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This article was first published 1st June 17 on www.btrm.org as part of the Thought Leadership series.
Treasury Notes No. 8: “De-Stress” Tests for Strategic Treasury
In the years since the financial crisis the requirement to meet increased regulatory reporting requirements has mainly fallen to Treasury, Finance and Risk functions within a bank. Financial risk management complexity has increased substantially with Stress Testing at its core.
The Strategic Treasury view of enterprise risks is highly valuable for executive leadership and offers the prospect of turning the costly exercise of regulatory compliance to a distinct business advantage.
With the vast resources that our industry has dedicated to data collection, preparation, model development and reporting the opportunity to become more efficient in this process and yield insightful business strategy outputs is compelling. Technology advances now enable the use of Artificial Intelligence and Predictive Analytics at a scale and speed previously not possible.
Robotics and artificial intelligence is already radically changing sectors of the financial services industry, such as wealth and investment management, as robo-advisors replace traditional consultants. A similar transformation is underway in Treasury, Finance and Risk, which could free up employees from routine tasks, mean that resource savings can be made and value realised from the vast data sets collected.
This article looks at the potential benefits to bank Treasury departments of adding simulation and predictive analytics to their processes.
The pace of advancement in analytics and computational capacity over the last decade has begun to offer the opportunity for executives to approach strategic decisions in new ways.
What happened, why it happened, what might happen and what actions might be taken to safeguard a bank’s position are elements of Simulation and Predictive Analytics. Lessons from the past can be highlighted and risk scenarios tested so that better informed decisions can be made.
Justin Lyon, Founder and CEO of Simudyne, says “Predictive analytics can be thought of as a three legged stool. There are three disciplines that you need to bring together to do it properly. The first is machine learning, this is a statistical approach that involves trying to understand patterns in data. The second is computational simulation, this involves recreating the real world in a virtual world and understanding how entities within these worlds interact. The third, network modelling, involves using graph theory to understand interconnectivity in complex networks.”
Justin adds, “The necessary computational power and resources to weave together these technologies at pace and scale are now available, accessible and reasonably priced. The advent of commodity hardware available in the cloud in combination with the widespread availability of open source cluster computing frameworks means that large scale predictive analytics is now possible. This kind of analysis helps us understand complexity. In an increasingly interconnected world, it is essential that we capture the feedback loops and contagion risk inherent in the complex systems that make up ours.”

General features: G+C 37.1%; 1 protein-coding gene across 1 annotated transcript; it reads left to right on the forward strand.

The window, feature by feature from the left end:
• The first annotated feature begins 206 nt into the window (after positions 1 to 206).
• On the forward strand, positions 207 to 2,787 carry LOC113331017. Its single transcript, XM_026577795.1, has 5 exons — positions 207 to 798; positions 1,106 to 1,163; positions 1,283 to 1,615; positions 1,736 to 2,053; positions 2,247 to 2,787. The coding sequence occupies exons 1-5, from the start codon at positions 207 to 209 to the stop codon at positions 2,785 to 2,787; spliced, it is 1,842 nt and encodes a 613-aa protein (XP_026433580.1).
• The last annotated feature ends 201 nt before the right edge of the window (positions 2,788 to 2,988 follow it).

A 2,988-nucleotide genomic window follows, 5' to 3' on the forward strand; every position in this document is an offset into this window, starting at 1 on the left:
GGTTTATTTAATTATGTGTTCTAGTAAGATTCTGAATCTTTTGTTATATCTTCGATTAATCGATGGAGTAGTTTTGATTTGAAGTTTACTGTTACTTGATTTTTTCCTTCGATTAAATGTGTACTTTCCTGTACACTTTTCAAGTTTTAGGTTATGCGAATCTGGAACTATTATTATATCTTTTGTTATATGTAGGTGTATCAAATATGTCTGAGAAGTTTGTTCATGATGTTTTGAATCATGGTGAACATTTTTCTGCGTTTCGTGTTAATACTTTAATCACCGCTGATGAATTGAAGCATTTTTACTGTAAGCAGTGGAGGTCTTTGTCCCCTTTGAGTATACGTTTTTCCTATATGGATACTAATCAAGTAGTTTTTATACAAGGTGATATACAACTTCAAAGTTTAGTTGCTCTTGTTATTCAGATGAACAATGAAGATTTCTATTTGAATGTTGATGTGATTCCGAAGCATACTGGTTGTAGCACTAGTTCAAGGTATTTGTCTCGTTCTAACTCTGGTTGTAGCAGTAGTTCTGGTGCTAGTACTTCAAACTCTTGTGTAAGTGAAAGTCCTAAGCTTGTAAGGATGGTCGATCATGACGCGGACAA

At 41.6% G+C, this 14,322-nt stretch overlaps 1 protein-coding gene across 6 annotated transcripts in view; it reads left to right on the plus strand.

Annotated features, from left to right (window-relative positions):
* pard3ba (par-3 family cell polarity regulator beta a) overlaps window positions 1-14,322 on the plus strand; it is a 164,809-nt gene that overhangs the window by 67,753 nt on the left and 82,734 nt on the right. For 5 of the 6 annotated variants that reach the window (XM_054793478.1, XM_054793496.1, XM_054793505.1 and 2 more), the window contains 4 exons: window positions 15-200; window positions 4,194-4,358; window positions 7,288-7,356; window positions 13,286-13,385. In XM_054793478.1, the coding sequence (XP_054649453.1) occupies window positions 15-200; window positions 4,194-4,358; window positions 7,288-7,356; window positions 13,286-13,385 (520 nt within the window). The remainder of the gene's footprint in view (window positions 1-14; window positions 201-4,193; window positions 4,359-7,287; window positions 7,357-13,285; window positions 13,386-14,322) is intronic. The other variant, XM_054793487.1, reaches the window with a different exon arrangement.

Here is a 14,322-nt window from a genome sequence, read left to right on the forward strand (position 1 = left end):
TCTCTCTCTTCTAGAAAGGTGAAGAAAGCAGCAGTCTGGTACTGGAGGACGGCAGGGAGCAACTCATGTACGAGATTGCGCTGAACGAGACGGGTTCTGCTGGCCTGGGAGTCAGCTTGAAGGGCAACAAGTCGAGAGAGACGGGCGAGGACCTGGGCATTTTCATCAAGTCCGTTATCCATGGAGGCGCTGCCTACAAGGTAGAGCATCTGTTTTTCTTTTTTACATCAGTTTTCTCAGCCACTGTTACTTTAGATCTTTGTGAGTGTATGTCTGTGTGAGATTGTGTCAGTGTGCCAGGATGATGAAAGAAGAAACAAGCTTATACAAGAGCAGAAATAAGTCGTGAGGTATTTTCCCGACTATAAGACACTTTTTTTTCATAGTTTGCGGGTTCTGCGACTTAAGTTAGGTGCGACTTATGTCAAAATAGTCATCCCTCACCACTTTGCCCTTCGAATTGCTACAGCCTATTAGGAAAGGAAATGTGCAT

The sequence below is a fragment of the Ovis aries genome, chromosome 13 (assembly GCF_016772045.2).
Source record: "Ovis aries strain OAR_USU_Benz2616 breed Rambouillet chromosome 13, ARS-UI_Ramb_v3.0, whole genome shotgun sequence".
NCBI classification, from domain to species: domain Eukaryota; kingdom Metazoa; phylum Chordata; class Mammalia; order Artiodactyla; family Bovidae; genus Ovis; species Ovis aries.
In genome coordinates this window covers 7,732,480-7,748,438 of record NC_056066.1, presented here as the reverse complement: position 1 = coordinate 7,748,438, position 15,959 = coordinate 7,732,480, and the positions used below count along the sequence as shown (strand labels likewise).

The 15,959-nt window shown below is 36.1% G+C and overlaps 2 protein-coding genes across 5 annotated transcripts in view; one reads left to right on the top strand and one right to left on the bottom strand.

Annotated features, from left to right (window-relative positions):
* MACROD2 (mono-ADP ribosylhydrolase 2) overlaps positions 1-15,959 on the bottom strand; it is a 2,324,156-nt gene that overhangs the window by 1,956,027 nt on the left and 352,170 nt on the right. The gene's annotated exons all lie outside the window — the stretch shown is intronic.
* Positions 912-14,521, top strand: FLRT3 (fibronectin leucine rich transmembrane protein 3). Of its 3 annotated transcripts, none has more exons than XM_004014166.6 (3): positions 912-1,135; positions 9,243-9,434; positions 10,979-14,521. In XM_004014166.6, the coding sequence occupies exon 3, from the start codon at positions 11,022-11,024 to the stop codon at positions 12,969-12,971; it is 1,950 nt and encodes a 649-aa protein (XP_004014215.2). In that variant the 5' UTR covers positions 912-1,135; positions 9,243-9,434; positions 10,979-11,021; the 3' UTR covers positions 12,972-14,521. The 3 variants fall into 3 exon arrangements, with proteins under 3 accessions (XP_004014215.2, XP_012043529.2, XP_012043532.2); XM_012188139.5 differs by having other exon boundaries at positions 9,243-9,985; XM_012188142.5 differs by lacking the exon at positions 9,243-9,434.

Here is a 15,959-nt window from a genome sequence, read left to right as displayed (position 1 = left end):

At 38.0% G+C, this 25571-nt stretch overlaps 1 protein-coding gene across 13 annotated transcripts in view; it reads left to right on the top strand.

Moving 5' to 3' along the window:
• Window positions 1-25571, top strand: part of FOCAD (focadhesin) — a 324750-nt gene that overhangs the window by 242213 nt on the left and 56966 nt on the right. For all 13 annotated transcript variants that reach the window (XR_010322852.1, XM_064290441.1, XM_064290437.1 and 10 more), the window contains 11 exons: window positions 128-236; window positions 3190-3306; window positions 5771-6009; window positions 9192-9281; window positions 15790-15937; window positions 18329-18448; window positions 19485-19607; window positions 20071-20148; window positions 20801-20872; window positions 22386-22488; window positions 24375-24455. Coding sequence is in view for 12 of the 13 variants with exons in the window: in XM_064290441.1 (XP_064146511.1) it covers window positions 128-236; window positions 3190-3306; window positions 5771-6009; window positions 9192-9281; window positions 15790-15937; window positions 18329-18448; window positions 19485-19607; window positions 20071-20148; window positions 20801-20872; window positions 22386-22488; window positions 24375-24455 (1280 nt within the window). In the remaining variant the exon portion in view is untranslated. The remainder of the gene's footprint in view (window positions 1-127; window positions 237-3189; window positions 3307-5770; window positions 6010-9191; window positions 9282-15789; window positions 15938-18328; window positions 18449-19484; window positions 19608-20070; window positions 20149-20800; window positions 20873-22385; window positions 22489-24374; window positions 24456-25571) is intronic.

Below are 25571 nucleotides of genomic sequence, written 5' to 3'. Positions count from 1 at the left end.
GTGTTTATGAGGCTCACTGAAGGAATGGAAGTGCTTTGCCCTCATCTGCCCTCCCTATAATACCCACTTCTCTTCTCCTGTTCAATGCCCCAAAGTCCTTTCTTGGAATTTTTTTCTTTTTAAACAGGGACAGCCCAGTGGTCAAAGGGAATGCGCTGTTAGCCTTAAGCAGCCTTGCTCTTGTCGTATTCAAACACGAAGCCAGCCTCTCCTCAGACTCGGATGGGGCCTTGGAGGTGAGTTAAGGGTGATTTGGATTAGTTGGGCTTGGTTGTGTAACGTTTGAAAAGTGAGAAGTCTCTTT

The role of Treasury, Finance and Risk is to manage risks related to the financial well-being of the organisation. To achieve this models are applied to credit, liquidity, collateral, and funding risks, to name a few. These models produce a significant amount of data that when coupled with enterprise wide inputs from, say, product development or client analytics, deliver insights to risks or opportunities which influence not only financial risk management but also corporate strategy.
Enterprise wide data access used to just be a key part of compliance. Now that we have the ability to use that data to run simulations of the future, we can use it to think of new ways to drive business as opposed to just regulatory compliance or managing business risks.
This creates an opportunity for banks is to apply their risk management discipline and compliance frameworks to company-wide strategy.
The BIS have categorised four key intermediation functions that banks are engaged in:
- Credit Transformation
- Maturity Transformation
- Liquidity Transformation
- Collateral Transformation
All too often a risk is not identified until it happens and the related impacts of an event can have drastic consequences for a company. Each of these risk transformation areas create channels through which stress can be transmitted to and throughout the bank.